A recent Statistics Canada report shows that Manitoba’s waste reduction efforts stalled between 2006 and 2008. Manitoba’s diversion rate is still 7th out of 8 provinces which provided data. Only 15 per cent of the materials we throw out end up being recycled or composted, up from 14.5 per cent two years earlier. The rest goes to the landfill.
Across Canada, many communities have reached 50 per cent diversion rates by focusing on composting, banning recyclable materials from landfills, and by encouraging commercial operations to recycle by increasing tipping fees. The Regional District of Nanaimo on Vancouver Island has reached a diversion rate of 57 per cent. Here in Manitoba, Brandon has made a start with an organic waste collection pilot program, but there is still nothing off the ground in Winnipeg. Meanwhile, competition among landfills meant $2 million less was collected in tipping fees in 2008 compared to 2006. This left Manitoba money for to fund recycling operations.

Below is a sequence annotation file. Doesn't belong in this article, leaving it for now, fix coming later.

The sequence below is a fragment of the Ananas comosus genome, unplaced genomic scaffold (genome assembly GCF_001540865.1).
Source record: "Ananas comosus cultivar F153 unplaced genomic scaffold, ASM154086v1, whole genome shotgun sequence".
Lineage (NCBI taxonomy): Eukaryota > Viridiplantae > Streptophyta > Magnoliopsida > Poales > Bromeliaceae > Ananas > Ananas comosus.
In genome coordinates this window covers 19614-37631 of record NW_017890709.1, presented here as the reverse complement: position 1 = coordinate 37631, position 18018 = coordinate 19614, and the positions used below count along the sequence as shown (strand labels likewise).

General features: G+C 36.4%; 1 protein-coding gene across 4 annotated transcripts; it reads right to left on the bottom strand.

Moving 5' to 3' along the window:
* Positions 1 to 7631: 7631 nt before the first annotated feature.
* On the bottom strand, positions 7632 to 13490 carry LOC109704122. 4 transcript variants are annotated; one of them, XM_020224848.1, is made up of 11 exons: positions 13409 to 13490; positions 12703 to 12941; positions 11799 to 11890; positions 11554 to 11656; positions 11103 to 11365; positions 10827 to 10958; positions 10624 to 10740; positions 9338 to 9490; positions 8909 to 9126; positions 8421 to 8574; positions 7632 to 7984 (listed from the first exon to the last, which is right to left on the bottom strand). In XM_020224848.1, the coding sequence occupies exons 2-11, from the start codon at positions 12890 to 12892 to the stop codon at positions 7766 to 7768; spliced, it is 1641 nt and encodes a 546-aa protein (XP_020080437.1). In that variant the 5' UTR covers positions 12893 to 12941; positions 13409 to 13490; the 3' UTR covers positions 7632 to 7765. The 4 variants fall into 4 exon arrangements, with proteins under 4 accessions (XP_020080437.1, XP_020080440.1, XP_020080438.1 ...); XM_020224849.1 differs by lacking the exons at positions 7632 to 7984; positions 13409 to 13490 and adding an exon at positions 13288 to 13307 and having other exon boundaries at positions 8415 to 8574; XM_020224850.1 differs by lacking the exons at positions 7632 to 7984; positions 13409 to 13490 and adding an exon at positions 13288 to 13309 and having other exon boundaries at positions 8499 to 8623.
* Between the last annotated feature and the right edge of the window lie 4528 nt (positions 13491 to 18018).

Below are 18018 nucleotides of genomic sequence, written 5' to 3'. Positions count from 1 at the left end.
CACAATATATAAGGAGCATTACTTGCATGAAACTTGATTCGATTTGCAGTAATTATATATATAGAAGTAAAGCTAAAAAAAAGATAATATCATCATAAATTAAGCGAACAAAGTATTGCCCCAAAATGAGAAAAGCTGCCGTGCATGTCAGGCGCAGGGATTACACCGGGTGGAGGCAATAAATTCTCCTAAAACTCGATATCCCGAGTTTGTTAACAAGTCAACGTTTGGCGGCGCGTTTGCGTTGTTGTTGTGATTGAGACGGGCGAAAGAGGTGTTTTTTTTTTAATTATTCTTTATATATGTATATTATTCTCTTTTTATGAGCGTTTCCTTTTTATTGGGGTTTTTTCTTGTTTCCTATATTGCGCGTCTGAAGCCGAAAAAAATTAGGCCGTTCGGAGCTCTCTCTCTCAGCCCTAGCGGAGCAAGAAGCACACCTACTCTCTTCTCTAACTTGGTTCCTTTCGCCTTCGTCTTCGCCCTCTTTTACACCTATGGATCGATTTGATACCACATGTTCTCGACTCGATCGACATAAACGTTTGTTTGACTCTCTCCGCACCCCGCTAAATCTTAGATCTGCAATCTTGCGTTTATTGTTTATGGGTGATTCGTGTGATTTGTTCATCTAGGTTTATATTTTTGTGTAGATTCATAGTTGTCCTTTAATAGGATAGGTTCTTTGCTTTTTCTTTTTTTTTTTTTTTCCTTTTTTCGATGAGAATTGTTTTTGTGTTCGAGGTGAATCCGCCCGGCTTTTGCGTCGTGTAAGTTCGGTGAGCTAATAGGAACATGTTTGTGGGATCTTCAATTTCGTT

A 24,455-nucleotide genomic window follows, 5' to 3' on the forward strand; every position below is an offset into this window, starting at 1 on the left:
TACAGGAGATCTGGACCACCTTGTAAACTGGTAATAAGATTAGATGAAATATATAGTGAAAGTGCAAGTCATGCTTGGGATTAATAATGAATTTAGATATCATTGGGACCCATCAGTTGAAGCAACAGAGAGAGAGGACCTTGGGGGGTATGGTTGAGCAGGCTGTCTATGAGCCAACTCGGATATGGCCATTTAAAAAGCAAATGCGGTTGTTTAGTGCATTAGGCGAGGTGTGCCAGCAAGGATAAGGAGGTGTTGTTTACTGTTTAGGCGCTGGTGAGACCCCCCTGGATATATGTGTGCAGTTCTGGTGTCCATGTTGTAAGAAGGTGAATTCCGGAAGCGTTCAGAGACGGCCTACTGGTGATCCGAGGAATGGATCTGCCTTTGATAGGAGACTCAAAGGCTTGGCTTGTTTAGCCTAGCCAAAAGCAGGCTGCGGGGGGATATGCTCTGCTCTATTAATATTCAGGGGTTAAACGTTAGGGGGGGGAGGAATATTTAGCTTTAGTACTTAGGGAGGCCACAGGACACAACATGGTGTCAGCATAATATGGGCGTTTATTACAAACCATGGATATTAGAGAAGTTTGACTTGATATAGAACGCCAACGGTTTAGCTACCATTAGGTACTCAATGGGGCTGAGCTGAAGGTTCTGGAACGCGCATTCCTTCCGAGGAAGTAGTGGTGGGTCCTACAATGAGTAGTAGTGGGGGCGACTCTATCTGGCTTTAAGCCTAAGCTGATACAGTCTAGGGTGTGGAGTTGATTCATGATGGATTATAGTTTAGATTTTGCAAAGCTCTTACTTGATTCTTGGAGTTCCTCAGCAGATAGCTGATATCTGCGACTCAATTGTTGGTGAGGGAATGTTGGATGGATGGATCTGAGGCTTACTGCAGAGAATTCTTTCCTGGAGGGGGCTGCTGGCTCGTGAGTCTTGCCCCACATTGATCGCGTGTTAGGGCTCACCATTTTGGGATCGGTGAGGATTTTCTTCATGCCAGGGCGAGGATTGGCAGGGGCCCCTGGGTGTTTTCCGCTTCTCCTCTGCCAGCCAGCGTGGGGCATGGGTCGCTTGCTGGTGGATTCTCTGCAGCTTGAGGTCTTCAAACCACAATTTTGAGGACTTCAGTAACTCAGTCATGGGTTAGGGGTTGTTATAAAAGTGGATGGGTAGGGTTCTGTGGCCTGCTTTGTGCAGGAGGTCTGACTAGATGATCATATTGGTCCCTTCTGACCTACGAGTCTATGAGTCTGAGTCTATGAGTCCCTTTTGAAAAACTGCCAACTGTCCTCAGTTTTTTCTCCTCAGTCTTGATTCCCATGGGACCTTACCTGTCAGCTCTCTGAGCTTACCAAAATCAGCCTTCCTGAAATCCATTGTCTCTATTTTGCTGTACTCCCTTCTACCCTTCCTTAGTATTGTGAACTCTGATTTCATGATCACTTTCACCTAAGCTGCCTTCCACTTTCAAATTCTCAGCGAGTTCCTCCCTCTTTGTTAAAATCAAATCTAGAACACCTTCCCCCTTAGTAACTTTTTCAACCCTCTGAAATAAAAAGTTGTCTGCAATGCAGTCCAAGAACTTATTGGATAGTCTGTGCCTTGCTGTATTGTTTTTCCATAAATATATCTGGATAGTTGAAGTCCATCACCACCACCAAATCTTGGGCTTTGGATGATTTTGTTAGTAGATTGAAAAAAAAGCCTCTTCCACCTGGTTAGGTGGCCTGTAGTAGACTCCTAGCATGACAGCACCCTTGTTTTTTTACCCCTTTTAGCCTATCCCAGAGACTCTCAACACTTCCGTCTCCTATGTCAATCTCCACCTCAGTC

We often hear that cultural and geographic issues prevent Manitobans from being better recyclers. This explanation lets governments off the hook too easily. According to the report, waste diversion closely correlates with how much communities are willing to spend: “local governments in Manitoba and Saskatchewan spend $46 or less per capita on waste management and the quantity of waste diverted in these provinces was at least 100 kilograms per person less than the national average of 254 kilograms per person.” What this shows is that investing in waste diversion can have rapid results. We simply need to overcome our blindness to how valuable the resources we bury in our landfills truly are.